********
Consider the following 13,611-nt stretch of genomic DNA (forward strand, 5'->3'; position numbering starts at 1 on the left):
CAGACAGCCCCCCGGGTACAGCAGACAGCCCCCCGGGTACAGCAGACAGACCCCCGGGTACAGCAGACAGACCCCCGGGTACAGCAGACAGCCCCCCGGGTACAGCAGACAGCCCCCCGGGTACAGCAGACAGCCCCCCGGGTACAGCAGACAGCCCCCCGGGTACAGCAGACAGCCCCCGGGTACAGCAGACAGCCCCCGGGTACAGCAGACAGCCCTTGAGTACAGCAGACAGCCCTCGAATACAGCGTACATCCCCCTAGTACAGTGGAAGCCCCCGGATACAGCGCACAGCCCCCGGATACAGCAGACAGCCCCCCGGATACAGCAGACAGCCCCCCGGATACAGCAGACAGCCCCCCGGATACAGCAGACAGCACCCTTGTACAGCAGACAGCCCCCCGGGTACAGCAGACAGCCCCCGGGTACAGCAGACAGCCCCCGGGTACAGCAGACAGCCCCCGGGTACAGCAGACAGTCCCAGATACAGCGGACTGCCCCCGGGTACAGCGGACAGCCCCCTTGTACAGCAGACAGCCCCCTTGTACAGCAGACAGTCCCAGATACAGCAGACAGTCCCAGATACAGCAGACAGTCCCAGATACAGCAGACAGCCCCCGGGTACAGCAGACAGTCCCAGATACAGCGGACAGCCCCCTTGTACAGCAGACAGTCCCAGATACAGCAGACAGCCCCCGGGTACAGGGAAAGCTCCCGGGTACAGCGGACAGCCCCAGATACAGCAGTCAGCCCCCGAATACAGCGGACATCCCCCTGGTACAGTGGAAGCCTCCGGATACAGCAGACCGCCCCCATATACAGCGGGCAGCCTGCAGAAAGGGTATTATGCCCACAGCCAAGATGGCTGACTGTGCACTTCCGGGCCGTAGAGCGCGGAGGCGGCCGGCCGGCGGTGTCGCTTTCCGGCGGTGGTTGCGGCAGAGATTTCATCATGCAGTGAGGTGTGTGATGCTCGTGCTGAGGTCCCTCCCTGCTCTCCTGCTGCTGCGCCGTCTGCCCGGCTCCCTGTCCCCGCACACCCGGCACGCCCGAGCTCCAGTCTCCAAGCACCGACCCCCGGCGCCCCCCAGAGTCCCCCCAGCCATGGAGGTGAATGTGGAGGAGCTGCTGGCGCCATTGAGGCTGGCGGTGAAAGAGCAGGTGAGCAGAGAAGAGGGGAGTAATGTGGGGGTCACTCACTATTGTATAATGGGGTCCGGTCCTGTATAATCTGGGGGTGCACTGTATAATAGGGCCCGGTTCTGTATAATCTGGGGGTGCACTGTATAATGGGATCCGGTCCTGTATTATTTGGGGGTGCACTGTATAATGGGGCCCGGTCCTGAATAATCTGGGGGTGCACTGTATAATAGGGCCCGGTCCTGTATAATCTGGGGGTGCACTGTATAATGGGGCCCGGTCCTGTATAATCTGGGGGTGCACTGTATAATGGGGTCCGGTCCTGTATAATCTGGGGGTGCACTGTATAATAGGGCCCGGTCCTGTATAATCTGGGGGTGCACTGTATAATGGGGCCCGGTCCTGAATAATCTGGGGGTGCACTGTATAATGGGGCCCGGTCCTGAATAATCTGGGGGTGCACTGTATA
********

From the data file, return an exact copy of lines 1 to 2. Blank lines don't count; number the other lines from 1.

Consider the following 13,611-nt stretch of genomic DNA (forward strand, 5'->3'; position numbering starts at 1 on the left):
CAGACAGCCCCCCGGGTACAGCAGACAGCCCCCCGGGTACAGCAGACAGACCCCCGGGTACAGCAGACAGACCCCCGGGTACAGCAGACAGCCCCCCGGGTACAGCAGACAGCCCCCCGGGTACAGCAGACAGCCCCCCGGGTACAGCAGACAGCCCCCCGGGTACAGCAGACAGCCCCCGGGTACAGCAGACAGCCCCCGGGTACAGCAGACAGCCCTTGAGTACAGCAGACAGCCCTCGAATACAGCGTACATCCCCCTAGTACAGTGGAAGCCCCCGGATACAGCGCACAGCCCCCGGATACAGCAGACAGCCCCCCGGATACAGCAGACAGCCCCCCGGATACAGCAGACAGCCCCCCGGATACAGCAGACAGCACCCTTGTACAGCAGACAGCCCCCCGGGTACAGCAGACAGCCCCCGGGTACAGCAGACAGCCCCCGGGTACAGCAGACAGCCCCCGGGTACAGCAGACAGTCCCAGATACAGCGGACTGCCCCCGGGTACAGCGGACAGCCCCCTTGTACAGCAGACAGCCCCCTTGTACAGCAGACAGTCCCAGATACAGCAGACAGTCCCAGATACAGCAGACAGTCCCAGATACAGCAGACAGCCCCCGGGTACAGCAGACAGTCCCAGATACAGCGGACAGCCCCCTTGTACAGCAGACAGTCCCAGATACAGCAGACAGCCCCCGGGTACAGGGAAAGCTCCCGGGTACAGCGGACAGCCCCAGATACAGCAGTCAGCCCCCGAATACAGCGGACATCCCCCTGGTACAGTGGAAGCCTCCGGATACAGCAGACCGCCCCCATATACAGCGGGCAGCCTGCAGAAAGGGTATTATGCCCACAGCCAAGATGGCTGACTGTGCACTTCCGGGCCGTAGAGCGCGGAGGCGGCCGGCCGGCGGTGTCGCTTTCCGGCGGTGGTTGCGGCAGAGATTTCATCATGCAGTGAGGTGTGTGATGCTCGTGCTGAGGTCCCTCCCTGCTCTCCTGCTGCTGCGCCGTCTGCCCGGCTCCCTGTCCCCGCACACCCGGCACGCCCGAGCTCCAGTCTCCAAGCACCGACCCCCGGCGCCCCCCAGAGTCCCCCCAGCCATGGAGGTGAATGTGGAGGAGCTGCTGGCGCCATTGAGGCTGGCGGTGAAAGAGCAGGTGAGCAGAGAAGAGGGGAGTAATGTGGGGGTCACTCACTATTGTATAATGGGGTCCGGTCCTGTATAATCTGGGGGTGCACTGTATAATAGGGCCCGGTTCTGTATAATCTGGGGGTGCACTGTATAATGGGATCCGGTCCTGTATTATTTGGGGGTGCACTGTATAATGGGGCCCGGTCCTGAATAATCTGGGGGTGCACTGTATAATAGGGCCCGGTCCTGTATAATCTGGGGGTGCACTGTATAATGGGGCCCGGTCCTGTATAATCTGGGGGTGCACTGTATAATGGGGTCCGGTCCTGTATAATCTGGGGGTGCACTGTATAATAGGGCCCGGTCCTGTATAATCTGGGGGTGCACTGTATAATGGGGCCCGGTCCTGAATAATCTGGGGGTGCACTGTATAATGGGGCCCGGTCCTGAATAATCTGGGGGTGCACTGTATA